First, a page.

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Hollywood on Custody and Military Service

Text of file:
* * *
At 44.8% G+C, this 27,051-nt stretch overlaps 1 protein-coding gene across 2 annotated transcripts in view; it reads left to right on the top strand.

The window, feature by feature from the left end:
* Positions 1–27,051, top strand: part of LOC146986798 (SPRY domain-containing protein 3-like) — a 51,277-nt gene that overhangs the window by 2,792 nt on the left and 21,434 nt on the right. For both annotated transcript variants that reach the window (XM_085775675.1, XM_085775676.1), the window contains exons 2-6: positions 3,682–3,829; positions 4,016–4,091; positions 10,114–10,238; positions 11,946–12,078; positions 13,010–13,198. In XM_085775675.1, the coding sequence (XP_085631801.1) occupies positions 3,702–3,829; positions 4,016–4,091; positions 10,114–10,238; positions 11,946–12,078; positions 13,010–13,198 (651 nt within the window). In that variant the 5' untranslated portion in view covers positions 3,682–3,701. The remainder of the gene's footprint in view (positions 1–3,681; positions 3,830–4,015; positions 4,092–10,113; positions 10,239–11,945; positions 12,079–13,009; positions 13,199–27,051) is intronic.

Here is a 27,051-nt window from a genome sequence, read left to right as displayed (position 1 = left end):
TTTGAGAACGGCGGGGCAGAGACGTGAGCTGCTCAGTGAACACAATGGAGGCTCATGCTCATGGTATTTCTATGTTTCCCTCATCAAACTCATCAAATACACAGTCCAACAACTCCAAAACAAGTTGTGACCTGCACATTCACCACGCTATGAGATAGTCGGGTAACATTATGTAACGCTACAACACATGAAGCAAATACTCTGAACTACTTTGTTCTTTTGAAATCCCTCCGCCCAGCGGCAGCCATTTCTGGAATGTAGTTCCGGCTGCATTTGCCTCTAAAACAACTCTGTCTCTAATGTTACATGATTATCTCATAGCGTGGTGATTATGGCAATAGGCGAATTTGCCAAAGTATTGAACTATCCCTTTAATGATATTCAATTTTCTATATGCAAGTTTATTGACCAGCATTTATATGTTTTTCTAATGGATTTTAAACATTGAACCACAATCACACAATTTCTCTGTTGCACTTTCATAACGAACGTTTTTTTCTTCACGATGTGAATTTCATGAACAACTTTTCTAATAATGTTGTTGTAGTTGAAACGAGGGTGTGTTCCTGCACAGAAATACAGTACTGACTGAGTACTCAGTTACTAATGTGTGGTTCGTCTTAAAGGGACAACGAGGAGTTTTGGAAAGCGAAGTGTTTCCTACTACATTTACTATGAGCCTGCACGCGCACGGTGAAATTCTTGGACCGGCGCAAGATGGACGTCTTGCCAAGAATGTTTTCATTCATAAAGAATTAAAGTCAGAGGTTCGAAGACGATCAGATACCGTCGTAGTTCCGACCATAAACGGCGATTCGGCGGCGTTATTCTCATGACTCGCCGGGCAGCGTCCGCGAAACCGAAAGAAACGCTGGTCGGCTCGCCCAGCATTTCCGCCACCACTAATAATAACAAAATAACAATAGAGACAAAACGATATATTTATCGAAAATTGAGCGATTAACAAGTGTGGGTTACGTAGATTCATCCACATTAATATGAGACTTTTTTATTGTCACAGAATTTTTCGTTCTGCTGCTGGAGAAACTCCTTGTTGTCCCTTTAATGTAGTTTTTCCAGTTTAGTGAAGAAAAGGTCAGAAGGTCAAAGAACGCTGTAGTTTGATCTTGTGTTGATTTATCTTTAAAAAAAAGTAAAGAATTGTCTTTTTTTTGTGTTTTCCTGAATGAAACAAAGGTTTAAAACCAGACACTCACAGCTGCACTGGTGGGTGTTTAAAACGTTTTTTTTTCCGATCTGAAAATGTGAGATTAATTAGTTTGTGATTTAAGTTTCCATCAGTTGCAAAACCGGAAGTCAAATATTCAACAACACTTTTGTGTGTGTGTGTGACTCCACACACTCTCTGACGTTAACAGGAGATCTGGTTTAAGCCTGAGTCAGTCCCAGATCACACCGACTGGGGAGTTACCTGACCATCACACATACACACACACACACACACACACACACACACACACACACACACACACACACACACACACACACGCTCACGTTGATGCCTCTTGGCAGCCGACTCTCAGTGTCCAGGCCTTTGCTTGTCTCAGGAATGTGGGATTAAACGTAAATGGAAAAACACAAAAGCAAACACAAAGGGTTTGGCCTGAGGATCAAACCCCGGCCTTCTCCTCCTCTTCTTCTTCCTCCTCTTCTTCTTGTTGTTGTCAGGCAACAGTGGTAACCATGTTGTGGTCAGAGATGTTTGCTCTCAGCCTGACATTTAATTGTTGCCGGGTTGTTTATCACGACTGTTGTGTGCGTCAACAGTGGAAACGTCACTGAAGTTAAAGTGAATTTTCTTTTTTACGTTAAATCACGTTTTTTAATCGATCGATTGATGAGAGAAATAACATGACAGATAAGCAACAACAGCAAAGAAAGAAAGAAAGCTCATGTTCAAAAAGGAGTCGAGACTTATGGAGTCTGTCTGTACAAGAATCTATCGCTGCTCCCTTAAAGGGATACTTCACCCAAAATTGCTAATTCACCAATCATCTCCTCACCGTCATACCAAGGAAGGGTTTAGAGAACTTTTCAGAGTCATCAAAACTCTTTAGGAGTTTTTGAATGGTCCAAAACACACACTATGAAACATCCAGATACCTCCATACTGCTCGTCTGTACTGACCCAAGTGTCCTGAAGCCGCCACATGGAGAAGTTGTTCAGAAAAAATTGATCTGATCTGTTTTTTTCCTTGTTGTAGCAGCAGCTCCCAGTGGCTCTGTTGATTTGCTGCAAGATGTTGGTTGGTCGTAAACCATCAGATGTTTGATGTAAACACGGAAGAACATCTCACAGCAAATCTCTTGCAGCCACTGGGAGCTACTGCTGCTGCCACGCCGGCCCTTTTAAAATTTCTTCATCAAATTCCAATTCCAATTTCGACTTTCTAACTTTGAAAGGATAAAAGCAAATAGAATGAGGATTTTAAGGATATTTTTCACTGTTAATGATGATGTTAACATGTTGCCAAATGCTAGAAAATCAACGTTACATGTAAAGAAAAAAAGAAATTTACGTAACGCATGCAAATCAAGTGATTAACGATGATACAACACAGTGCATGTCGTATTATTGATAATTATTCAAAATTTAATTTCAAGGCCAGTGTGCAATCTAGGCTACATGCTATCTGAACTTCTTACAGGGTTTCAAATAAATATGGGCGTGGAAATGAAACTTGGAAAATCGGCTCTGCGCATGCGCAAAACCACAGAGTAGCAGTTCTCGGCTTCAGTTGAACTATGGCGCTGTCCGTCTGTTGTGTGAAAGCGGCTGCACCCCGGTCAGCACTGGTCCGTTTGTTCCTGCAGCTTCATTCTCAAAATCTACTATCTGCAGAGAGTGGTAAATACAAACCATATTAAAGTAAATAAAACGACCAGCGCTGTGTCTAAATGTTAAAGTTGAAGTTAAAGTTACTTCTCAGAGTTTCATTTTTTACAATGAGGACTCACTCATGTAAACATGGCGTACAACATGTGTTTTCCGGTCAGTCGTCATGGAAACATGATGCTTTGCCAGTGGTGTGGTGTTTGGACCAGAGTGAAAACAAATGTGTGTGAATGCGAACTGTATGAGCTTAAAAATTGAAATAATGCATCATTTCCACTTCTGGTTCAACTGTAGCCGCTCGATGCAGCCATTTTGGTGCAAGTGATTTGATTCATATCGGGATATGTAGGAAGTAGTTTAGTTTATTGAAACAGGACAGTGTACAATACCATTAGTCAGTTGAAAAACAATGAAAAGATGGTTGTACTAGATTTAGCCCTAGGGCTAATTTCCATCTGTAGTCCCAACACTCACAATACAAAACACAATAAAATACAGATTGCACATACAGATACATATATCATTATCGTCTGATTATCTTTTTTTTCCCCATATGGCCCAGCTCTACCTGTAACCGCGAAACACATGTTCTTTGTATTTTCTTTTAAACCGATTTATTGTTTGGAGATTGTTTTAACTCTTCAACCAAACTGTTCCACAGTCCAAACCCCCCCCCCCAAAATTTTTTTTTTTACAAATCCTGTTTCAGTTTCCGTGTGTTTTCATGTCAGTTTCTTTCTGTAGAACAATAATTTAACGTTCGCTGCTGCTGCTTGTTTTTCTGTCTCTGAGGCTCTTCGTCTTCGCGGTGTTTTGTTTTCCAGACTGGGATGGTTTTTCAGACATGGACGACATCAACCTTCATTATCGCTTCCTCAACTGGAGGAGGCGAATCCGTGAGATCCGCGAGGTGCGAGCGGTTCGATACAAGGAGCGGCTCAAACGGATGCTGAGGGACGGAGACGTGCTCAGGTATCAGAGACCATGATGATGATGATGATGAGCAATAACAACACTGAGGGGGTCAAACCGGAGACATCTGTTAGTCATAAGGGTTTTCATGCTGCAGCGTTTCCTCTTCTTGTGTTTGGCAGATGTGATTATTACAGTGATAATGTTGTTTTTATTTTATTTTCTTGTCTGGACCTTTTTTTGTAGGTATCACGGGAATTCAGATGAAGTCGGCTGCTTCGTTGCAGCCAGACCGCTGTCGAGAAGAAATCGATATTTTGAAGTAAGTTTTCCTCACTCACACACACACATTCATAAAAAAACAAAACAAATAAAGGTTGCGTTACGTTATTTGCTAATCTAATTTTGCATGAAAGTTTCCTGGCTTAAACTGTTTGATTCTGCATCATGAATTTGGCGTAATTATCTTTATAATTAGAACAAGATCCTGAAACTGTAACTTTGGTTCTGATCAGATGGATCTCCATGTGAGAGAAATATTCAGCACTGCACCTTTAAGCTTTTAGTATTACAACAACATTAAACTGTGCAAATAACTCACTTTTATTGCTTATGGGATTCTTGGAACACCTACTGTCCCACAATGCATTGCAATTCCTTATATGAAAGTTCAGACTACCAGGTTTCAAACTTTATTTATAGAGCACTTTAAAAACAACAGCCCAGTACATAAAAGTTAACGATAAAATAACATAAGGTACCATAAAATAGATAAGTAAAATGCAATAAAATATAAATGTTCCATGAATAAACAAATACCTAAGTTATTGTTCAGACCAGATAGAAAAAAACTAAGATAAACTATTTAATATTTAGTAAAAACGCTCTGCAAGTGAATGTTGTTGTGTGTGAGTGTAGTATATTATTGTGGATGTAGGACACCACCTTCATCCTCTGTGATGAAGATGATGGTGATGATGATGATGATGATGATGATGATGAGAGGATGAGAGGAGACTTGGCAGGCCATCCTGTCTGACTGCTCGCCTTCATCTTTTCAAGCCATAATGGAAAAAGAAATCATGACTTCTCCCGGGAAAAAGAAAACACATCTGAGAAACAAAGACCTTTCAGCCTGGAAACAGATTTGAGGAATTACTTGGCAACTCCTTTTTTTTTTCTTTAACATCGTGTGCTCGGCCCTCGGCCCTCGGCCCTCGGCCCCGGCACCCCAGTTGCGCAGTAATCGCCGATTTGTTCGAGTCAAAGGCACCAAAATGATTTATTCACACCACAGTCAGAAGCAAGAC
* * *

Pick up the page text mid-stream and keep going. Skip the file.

We regularly see happy reunions on the nightly news when military Dad comes back from overseas deployment.  But as family lawyers we also regularly see families in conflict as a result of the absence of the military member.  Absence does not always make the heart grow fonder.  And children, especially little ones, may feel abandoned. Even parents may need to adjust.  In my own case, I was sent by the navy to Guam for only two weeks when my daughter was less than three months old, and the child in my kitchen on my return in no way was the same one I left.  Which leads me to recommend a new independent film, Fort Bliss.  There is no custody battle but the film subtly explores many questions related to long deployments abroad.  A four-year-old reacts to  a stranger who has been in Afghanistan for 15 months and calls herself his mother (in a marvelous, nuanced performance by Michelle Monaghan).  Promises made before deployment seem contrary to the best interests of the child.  How much weight should be given to patriotism and the personal lives and satisfaction of parents in determining what makes sense for a child?  What role should significant others have?  What about money, health benefits?  Not all these  issues are  trumpeted in this film, but they are there to eliminate any easy answers to the plight of the family riven by deployment.  If academy award winner Kramer v. Kramer opened moviegoers’ eyes to a possible different kind of custody model, this film accomplishes as much for families caught up in the US Army’s role in foreign countries.

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